[R] barplot2 x-axis
marc_schwartz at comcast.net
Sun Mar 22 22:23:55 CET 2009
On Mar 22, 2009, at 2:31 PM, Mafalda Viana wrote:
> Dear R users,
> I am trying to build a barplot2 graph however I can't find a way of
> the scale for the x-axis.
> I would like to show in my x-axis only the numbers 0, 25, 50, 75
> etc. (so
> far R is giving me a random scale hard to interpret and it doens't
> nice...). Could anyone advise me on how to do this please, it would
> be a
> great help! Thank you.
> Below I show the code I have been using for my plots.
> my.plot<- barplot2(mydata.y, names.arg=mydata.x, width=1,
> xlab="km", ylab="kg", main="plot.name",
> plot.ci=TRUE, ci.l=data.lci,ci.u=data.uci, ci.col = "red", font=40,
> font.lab=60, xlim=c(0,250), xpd=FALSE)
It is not entirely clear what you are doing here an we cannot
reproduce it lacking your data.
Your x (horizontal) axis will have one tick mark below each bar, using
the labels that you have indicated with mydata.x. Based upon your
code, the x axis values would appear to be measures of distance.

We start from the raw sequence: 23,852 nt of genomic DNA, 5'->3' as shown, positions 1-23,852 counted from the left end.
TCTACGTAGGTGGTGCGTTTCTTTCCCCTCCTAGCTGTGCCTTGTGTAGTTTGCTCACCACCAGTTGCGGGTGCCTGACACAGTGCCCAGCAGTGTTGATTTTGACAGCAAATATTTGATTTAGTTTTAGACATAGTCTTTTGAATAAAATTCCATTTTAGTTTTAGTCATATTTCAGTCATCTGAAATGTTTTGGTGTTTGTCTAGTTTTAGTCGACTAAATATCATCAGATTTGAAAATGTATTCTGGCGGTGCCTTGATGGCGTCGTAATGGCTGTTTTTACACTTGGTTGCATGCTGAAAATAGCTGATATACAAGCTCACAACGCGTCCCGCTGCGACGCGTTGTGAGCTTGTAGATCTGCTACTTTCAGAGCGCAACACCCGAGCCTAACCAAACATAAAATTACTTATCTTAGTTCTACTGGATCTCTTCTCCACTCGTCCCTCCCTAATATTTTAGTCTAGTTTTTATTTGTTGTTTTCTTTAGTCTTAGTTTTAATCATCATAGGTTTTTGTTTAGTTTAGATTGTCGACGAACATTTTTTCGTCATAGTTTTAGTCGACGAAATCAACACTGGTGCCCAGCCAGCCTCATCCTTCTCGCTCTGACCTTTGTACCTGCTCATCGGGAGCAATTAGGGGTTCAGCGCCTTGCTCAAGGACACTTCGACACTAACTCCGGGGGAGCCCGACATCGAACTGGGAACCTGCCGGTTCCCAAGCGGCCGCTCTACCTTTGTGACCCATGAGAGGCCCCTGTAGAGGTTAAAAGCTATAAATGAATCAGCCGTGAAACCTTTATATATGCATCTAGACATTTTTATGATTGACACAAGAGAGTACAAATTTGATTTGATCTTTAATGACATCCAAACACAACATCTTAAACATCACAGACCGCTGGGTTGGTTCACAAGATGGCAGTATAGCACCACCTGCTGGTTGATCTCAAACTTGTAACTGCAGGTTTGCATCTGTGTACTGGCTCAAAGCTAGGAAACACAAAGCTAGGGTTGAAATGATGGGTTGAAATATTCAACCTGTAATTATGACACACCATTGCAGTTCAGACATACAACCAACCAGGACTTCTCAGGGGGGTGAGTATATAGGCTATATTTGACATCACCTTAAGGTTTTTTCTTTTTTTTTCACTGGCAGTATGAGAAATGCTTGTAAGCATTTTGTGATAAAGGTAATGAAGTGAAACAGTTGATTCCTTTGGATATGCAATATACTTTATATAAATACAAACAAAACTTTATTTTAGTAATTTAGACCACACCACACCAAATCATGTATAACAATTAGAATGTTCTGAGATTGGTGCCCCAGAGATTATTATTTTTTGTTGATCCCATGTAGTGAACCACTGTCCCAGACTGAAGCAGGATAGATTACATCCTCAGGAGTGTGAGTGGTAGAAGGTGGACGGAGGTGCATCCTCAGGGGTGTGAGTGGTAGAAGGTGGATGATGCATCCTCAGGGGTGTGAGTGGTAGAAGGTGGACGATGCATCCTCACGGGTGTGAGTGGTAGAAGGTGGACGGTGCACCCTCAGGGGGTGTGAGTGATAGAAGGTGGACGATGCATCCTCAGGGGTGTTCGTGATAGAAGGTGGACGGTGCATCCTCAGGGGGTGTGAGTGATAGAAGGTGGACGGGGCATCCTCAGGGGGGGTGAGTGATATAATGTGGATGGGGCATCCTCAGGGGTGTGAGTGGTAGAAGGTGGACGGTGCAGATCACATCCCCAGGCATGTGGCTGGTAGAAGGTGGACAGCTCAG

Your y (vertical) axis would appear to be a measure of weight, perhaps
being some descriptive statistic (eg. mean) for weight at each distance.
It is unclear what you want to do with the x axis in lieu of the
default values. Modifying the tick marks on the y axis would seem to
make more sense here.
In general, with any R graphic, you would use the arguments 'xaxt =
"n"' and/or 'yaxt = "n"' to disable the default drawing of the x and y
axes, respectively. You would then call the axis() function passing
the specific locations and values of the tick marks that you wish to
draw. See ?par and ?axis for more information on these.
BTW if you are not plotting counts or proportions/percentages, then a
barplot is not the best approach for the display of summarized
continuous data. I would use a point plot with error bars/confidence
intervals. See the errbar() function in the Hmisc package or the
plotCI() or plotmeans() functions in gplots. You could also create
something manually by using plot() and then either segments() or
arrows() for the CIs.
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